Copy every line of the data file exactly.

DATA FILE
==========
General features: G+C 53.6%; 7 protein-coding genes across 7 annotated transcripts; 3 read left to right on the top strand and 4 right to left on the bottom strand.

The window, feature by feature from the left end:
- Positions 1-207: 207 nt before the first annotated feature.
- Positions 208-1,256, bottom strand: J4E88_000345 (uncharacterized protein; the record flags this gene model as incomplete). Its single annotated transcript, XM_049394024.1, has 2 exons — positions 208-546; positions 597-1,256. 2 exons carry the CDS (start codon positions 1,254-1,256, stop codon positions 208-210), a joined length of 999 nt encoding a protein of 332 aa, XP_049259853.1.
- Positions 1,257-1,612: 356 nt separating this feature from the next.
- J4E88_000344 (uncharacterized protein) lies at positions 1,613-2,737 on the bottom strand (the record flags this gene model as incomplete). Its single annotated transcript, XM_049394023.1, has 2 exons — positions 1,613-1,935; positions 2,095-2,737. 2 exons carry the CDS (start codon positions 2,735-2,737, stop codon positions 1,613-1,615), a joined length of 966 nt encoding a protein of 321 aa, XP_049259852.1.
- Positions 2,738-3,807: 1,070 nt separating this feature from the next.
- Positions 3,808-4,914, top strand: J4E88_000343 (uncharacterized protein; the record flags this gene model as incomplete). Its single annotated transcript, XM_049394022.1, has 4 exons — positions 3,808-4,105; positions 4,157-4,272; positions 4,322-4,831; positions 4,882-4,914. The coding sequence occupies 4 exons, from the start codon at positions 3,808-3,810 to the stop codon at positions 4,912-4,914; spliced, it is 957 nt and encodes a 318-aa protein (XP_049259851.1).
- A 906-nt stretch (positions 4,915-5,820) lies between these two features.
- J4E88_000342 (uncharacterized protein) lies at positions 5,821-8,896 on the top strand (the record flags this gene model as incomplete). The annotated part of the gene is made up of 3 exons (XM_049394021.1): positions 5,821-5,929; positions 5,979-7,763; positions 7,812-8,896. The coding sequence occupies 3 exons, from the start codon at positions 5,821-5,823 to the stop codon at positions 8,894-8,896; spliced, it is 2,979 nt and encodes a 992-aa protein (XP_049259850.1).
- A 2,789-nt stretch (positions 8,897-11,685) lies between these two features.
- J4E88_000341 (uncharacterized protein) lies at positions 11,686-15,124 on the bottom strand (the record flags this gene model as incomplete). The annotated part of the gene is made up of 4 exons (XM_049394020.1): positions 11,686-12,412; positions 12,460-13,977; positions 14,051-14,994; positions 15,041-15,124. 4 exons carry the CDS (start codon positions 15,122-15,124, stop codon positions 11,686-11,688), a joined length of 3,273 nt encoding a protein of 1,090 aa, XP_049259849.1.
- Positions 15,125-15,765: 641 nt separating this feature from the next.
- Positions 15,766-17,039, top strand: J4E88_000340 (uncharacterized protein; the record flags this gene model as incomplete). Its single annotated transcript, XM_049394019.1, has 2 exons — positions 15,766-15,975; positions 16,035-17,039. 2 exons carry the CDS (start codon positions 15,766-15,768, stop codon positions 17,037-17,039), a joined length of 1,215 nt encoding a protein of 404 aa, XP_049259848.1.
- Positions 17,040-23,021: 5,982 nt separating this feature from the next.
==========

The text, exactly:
General features: G+C 53.6%; 7 protein-coding genes across 7 annotated transcripts; 3 read left to right on the top strand and 4 right to left on the bottom strand.

The window, feature by feature from the left end:
- Positions 1-207: 207 nt before the first annotated feature.
- Positions 208-1,256, bottom strand: J4E88_000345 (uncharacterized protein; the record flags this gene model as incomplete). Its single annotated transcript, XM_049394024.1, has 2 exons — positions 208-546; positions 597-1,256. 2 exons carry the CDS (start codon positions 1,254-1,256, stop codon positions 208-210), a joined length of 999 nt encoding a protein of 332 aa, XP_049259853.1.
- Positions 1,257-1,612: 356 nt separating this feature from the next.
- J4E88_000344 (uncharacterized protein) lies at positions 1,613-2,737 on the bottom strand (the record flags this gene model as incomplete). Its single annotated transcript, XM_049394023.1, has 2 exons — positions 1,613-1,935; positions 2,095-2,737. 2 exons carry the CDS (start codon positions 2,735-2,737, stop codon positions 1,613-1,615), a joined length of 966 nt encoding a protein of 321 aa, XP_049259852.1.
- Positions 2,738-3,807: 1,070 nt separating this feature from the next.
- Positions 3,808-4,914, top strand: J4E88_000343 (uncharacterized protein; the record flags this gene model as incomplete). Its single annotated transcript, XM_049394022.1, has 4 exons — positions 3,808-4,105; positions 4,157-4,272; positions 4,322-4,831; positions 4,882-4,914. The coding sequence occupies 4 exons, from the start codon at positions 3,808-3,810 to the stop codon at positions 4,912-4,914; spliced, it is 957 nt and encodes a 318-aa protein (XP_049259851.1).
- A 906-nt stretch (positions 4,915-5,820) lies between these two features.
- J4E88_000342 (uncharacterized protein) lies at positions 5,821-8,896 on the top strand (the record flags this gene model as incomplete). The annotated part of the gene is made up of 3 exons (XM_049394021.1): positions 5,821-5,929; positions 5,979-7,763; positions 7,812-8,896. The coding sequence occupies 3 exons, from the start codon at positions 5,821-5,823 to the stop codon at positions 8,894-8,896; spliced, it is 2,979 nt and encodes a 992-aa protein (XP_049259850.1).
- A 2,789-nt stretch (positions 8,897-11,685) lies between these two features.
- J4E88_000341 (uncharacterized protein) lies at positions 11,686-15,124 on the bottom strand (the record flags this gene model as incomplete). The annotated part of the gene is made up of 4 exons (XM_049394020.1): positions 11,686-12,412; positions 12,460-13,977; positions 14,051-14,994; positions 15,041-15,124. 4 exons carry the CDS (start codon positions 15,122-15,124, stop codon positions 11,686-11,688), a joined length of 3,273 nt encoding a protein of 1,090 aa, XP_049259849.1.
- Positions 15,125-15,765: 641 nt separating this feature from the next.
- Positions 15,766-17,039, top strand: J4E88_000340 (uncharacterized protein; the record flags this gene model as incomplete). Its single annotated transcript, XM_049394019.1, has 2 exons — positions 15,766-15,975; positions 16,035-17,039. 2 exons carry the CDS (start codon positions 15,766-15,768, stop codon positions 17,037-17,039), a joined length of 1,215 nt encoding a protein of 404 aa, XP_049259848.1.
- Positions 17,040-23,021: 5,982 nt separating this feature from the next.